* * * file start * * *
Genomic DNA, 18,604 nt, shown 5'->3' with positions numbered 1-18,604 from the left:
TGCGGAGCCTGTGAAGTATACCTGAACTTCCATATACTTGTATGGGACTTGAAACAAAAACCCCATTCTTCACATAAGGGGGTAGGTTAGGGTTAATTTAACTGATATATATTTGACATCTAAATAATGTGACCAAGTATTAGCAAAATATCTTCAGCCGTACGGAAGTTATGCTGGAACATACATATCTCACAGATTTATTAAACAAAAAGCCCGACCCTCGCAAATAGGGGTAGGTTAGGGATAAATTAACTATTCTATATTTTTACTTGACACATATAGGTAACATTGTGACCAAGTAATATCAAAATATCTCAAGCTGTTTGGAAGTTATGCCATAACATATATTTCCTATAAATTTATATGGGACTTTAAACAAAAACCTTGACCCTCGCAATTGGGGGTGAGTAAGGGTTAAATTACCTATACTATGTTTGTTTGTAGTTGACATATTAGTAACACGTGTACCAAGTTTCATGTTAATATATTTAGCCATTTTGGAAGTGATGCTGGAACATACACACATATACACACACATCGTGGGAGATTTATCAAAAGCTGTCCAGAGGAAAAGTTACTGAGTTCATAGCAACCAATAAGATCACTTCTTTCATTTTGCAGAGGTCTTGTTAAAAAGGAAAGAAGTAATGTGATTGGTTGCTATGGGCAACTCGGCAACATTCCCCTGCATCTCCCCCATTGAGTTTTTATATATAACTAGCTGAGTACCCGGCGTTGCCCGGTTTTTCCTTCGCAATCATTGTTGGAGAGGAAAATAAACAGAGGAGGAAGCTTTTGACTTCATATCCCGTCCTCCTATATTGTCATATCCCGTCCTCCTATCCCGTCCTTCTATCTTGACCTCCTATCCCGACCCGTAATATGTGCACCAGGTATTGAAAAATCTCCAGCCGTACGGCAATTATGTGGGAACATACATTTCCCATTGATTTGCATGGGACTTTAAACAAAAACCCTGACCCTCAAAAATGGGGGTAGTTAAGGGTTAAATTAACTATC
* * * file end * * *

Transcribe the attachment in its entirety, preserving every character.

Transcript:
Genomic DNA, 18,604 nt, shown 5'->3' with positions numbered 1-18,604 from the left:
TGCGGAGCCTGTGAAGTATACCTGAACTTCCATATACTTGTATGGGACTTGAAACAAAAACCCCATTCTTCACATAAGGGGGTAGGTTAGGGTTAATTTAACTGATATATATTTGACATCTAAATAATGTGACCAAGTATTAGCAAAATATCTTCAGCCGTACGGAAGTTATGCTGGAACATACATATCTCACAGATTTATTAAACAAAAAGCCCGACCCTCGCAAATAGGGGTAGGTTAGGGATAAATTAACTATTCTATATTTTTACTTGACACATATAGGTAACATTGTGACCAAGTAATATCAAAATATCTCAAGCTGTTTGGAAGTTATGCCATAACATATATTTCCTATAAATTTATATGGGACTTTAAACAAAAACCTTGACCCTCGCAATTGGGGGTGAGTAAGGGTTAAATTACCTATACTATGTTTGTTTGTAGTTGACATATTAGTAACACGTGTACCAAGTTTCATGTTAATATATTTAGCCATTTTGGAAGTGATGCTGGAACATACACACATATACACACACATCGTGGGAGATTTATCAAAAGCTGTCCAGAGGAAAAGTTACTGAGTTCATAGCAACCAATAAGATCACTTCTTTCATTTTGCAGAGGTCTTGTTAAAAAGGAAAGAAGTAATGTGATTGGTTGCTATGGGCAACTCGGCAACATTCCCCTGCATCTCCCCCATTGAGTTTTTATATATAACTAGCTGAGTACCCGGCGTTGCCCGGTTTTTCCTTCGCAATCATTGTTGGAGAGGAAAATAAACAGAGGAGGAAGCTTTTGACTTCATATCCCGTCCTCCTATATTGTCATATCCCGTCCTCCTATCCCGTCCTTCTATCTTGACCTCCTATCCCGACCCGTAATATGTGCACCAGGTATTGAAAAATCTCCAGCCGTACGGCAATTATGTGGGAACATACATTTCCCATTGATTTGCATGGGACTTTAAACAAAAACCCTGACCCTCAAAAATGGGGGTAGTTAAGGGTTAAATTAACTATC